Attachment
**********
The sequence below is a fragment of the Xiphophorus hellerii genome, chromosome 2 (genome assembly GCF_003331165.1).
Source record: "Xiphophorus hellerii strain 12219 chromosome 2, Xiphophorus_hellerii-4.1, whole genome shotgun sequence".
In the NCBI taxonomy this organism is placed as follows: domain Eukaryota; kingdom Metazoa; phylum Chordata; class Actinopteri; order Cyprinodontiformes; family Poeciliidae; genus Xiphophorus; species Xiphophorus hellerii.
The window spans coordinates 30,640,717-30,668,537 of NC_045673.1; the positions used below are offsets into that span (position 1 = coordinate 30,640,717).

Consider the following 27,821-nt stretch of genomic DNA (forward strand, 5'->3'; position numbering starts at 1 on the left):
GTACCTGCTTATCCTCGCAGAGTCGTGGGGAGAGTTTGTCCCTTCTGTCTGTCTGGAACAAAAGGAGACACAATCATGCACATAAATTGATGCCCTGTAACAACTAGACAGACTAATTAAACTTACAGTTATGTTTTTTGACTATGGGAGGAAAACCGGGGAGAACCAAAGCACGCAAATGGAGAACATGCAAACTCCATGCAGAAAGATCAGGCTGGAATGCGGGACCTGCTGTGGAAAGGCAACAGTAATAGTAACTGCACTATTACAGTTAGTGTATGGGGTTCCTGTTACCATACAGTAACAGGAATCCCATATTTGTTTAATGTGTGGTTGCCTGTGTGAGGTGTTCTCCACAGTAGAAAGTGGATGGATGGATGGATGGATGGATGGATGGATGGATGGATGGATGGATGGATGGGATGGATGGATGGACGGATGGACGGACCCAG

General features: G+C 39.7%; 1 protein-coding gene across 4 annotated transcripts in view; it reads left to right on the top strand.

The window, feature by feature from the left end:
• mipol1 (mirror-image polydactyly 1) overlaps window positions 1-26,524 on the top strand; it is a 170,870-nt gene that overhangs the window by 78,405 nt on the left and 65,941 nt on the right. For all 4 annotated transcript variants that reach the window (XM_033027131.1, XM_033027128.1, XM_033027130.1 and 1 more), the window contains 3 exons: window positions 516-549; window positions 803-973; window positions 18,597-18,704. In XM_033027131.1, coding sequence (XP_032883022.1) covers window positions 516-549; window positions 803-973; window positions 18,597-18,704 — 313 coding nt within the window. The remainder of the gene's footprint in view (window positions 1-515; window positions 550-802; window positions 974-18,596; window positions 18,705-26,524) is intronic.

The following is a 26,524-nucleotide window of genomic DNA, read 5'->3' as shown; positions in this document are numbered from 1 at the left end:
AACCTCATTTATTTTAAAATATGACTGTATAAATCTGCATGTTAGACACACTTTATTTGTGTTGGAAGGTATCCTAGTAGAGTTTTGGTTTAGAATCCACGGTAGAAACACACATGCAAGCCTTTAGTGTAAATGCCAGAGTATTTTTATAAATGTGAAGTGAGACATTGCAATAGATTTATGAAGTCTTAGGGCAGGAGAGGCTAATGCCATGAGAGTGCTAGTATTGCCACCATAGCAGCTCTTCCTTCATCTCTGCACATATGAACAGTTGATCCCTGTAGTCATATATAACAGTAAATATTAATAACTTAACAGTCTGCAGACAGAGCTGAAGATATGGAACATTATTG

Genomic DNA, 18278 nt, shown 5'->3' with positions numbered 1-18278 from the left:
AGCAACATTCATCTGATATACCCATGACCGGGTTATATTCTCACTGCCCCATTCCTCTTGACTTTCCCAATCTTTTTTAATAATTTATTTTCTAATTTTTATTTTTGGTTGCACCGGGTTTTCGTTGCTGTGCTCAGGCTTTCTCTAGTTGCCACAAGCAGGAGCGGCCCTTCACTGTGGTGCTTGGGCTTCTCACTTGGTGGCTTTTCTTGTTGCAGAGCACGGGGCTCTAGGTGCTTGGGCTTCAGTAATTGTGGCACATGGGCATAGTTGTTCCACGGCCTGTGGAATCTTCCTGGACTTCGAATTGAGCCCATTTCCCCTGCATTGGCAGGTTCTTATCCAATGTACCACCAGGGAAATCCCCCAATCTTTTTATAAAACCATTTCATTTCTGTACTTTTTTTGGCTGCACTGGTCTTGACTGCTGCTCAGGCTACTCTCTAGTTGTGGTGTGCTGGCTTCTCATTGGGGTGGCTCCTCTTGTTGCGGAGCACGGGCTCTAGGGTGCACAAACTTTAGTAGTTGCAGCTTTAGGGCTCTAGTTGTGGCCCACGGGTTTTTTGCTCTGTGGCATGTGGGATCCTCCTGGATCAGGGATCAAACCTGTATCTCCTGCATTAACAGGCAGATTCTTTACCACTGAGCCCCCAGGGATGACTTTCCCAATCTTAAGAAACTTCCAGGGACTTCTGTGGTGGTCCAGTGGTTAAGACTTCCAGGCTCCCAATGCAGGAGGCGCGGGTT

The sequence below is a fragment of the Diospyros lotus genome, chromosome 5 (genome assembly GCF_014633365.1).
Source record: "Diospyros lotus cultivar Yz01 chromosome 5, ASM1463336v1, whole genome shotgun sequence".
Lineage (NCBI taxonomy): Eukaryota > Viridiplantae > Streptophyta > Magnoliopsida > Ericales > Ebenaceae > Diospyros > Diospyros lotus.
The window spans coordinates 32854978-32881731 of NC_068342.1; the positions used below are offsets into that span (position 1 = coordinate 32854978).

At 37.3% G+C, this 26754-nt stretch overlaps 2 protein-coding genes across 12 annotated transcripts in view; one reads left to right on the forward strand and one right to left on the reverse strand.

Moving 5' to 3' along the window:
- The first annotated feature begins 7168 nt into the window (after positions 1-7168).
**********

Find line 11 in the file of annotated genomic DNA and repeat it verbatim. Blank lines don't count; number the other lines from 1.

AACCTCATTTATTTTAAAATATGACTGTATAAATCTGCATGTTAGACACACTTTATTTGTGTTGGAAGGTATCCTAGTAGAGTTTTGGTTTAGAATCCACGGTAGAAACACACATGCAAGCCTTTAGTGTAAATGCCAGAGTATTTTTATAAATGTGAAGTGAGACATTGCAATAGATTTATGAAGTCTTAGGGCAGGAGAGGCTAATGCCATGAGAGTGCTAGTATTGCCACCATAGCAGCTCTTCCTTCATCTCTGCACATATGAACAGTTGATCCCTGTAGTCATATATAACAGTAAATATTAATAACTTAACAGTCTGCAGACAGAGCTGAAGATATGGAACATTATTG